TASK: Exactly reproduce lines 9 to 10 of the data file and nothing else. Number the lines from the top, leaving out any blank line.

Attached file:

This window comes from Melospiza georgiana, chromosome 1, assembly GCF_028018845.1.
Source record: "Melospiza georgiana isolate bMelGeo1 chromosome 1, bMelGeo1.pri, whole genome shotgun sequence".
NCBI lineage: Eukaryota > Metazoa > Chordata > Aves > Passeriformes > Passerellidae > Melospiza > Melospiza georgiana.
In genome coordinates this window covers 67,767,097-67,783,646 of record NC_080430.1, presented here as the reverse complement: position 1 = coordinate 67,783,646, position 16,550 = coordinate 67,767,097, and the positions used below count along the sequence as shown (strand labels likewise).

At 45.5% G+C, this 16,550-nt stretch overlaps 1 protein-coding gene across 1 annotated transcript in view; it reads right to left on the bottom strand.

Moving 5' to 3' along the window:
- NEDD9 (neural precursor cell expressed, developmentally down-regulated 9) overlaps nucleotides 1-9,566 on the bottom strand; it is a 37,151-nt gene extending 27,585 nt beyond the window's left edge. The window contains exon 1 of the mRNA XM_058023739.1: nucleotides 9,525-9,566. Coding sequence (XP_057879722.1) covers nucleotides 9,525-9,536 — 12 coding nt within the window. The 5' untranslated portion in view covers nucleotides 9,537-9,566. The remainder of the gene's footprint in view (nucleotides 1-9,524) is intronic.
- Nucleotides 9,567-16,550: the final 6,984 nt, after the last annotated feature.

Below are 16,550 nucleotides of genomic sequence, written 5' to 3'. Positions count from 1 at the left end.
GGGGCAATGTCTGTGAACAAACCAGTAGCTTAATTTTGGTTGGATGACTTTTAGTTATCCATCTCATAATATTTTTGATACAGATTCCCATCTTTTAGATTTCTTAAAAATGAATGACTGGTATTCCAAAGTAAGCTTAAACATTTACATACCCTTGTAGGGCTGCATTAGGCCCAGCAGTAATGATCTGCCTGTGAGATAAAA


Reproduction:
Below are 16,550 nucleotides of genomic sequence, written 5' to 3'. Positions count from 1 at the left end.
GGGGCAATGTCTGTGAACAAACCAGTAGCTTAATTTTGGTTGGATGACTTTTAGTTATCCATCTCATAATATTTTTGATACAGATTCCCATCTTTTAGATTTCTTAAAAATGAATGACTGGTATTCCAAAGTAAGCTTAAACATTTACATACCCTTGTAGGGCTGCATTAGGCCCAGCAGTAATGATCTGCCTGTGAGATAAAA